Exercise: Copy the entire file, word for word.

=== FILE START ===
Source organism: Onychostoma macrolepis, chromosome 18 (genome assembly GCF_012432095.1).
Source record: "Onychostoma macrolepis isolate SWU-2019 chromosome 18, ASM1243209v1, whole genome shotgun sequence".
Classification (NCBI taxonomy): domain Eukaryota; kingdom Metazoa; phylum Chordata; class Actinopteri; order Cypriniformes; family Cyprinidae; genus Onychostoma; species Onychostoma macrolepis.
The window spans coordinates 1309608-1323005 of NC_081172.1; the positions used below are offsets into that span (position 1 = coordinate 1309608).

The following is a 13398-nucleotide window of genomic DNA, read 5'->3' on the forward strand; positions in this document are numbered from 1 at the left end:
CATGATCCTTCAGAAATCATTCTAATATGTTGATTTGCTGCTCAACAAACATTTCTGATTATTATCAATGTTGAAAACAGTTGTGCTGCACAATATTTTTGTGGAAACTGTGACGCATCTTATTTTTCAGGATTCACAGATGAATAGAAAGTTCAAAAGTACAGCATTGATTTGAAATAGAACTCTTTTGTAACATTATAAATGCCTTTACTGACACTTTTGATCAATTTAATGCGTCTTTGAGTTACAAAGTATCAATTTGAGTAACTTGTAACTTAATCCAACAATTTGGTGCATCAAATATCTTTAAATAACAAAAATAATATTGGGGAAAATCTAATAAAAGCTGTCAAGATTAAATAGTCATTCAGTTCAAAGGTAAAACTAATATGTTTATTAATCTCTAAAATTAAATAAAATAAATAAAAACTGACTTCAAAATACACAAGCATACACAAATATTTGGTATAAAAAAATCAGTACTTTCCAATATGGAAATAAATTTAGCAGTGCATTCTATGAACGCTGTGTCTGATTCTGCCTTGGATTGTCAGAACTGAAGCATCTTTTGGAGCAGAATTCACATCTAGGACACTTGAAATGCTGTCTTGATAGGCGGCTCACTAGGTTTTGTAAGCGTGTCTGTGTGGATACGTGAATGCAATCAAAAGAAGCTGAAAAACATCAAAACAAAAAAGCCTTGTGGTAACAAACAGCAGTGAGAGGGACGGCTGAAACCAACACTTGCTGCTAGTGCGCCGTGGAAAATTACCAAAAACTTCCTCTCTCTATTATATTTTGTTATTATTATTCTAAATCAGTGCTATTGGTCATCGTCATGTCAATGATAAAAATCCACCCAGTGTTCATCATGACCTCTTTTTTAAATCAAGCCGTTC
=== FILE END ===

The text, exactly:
Source organism: Onychostoma macrolepis, chromosome 18 (genome assembly GCF_012432095.1).
Source record: "Onychostoma macrolepis isolate SWU-2019 chromosome 18, ASM1243209v1, whole genome shotgun sequence".
Classification (NCBI taxonomy): domain Eukaryota; kingdom Metazoa; phylum Chordata; class Actinopteri; order Cypriniformes; family Cyprinidae; genus Onychostoma; species Onychostoma macrolepis.
The window spans coordinates 1309608-1323005 of NC_081172.1; the positions used below are offsets into that span (position 1 = coordinate 1309608).

The following is a 13398-nucleotide window of genomic DNA, read 5'->3' on the forward strand; positions in this document are numbered from 1 at the left end:
CATGATCCTTCAGAAATCATTCTAATATGTTGATTTGCTGCTCAACAAACATTTCTGATTATTATCAATGTTGAAAACAGTTGTGCTGCACAATATTTTTGTGGAAACTGTGACGCATCTTATTTTTCAGGATTCACAGATGAATAGAAAGTTCAAAAGTACAGCATTGATTTGAAATAGAACTCTTTTGTAACATTATAAATGCCTTTACTGACACTTTTGATCAATTTAATGCGTCTTTGAGTTACAAAGTATCAATTTGAGTAACTTGTAACTTAATCCAACAATTTGGTGCATCAAATATCTTTAAATAACAAAAATAATATTGGGGAAAATCTAATAAAAGCTGTCAAGATTAAATAGTCATTCAGTTCAAAGGTAAAACTAATATGTTTATTAATCTCTAAAATTAAATAAAATAAATAAAAACTGACTTCAAAATACACAAGCATACACAAATATTTGGTATAAAAAAATCAGTACTTTCCAATATGGAAATAAATTTAGCAGTGCATTCTATGAACGCTGTGTCTGATTCTGCCTTGGATTGTCAGAACTGAAGCATCTTTTGGAGCAGAATTCACATCTAGGACACTTGAAATGCTGTCTTGATAGGCGGCTCACTAGGTTTTGTAAGCGTGTCTGTGTGGATACGTGAATGCAATCAAAAGAAGCTGAAAAACATCAAAACAAAAAAGCCTTGTGGTAACAAACAGCAGTGAGAGGGACGGCTGAAACCAACACTTGCTGCTAGTGCGCCGTGGAAAATTACCAAAAACTTCCTCTCTCTATTATATTTTGTTATTATTATTCTAAATCAGTGCTATTGGTCATCGTCATGTCAATGATAAAAATCCACCCAGTGTTCATCATGACCTCTTTTTTAAATCAAGCCGTTC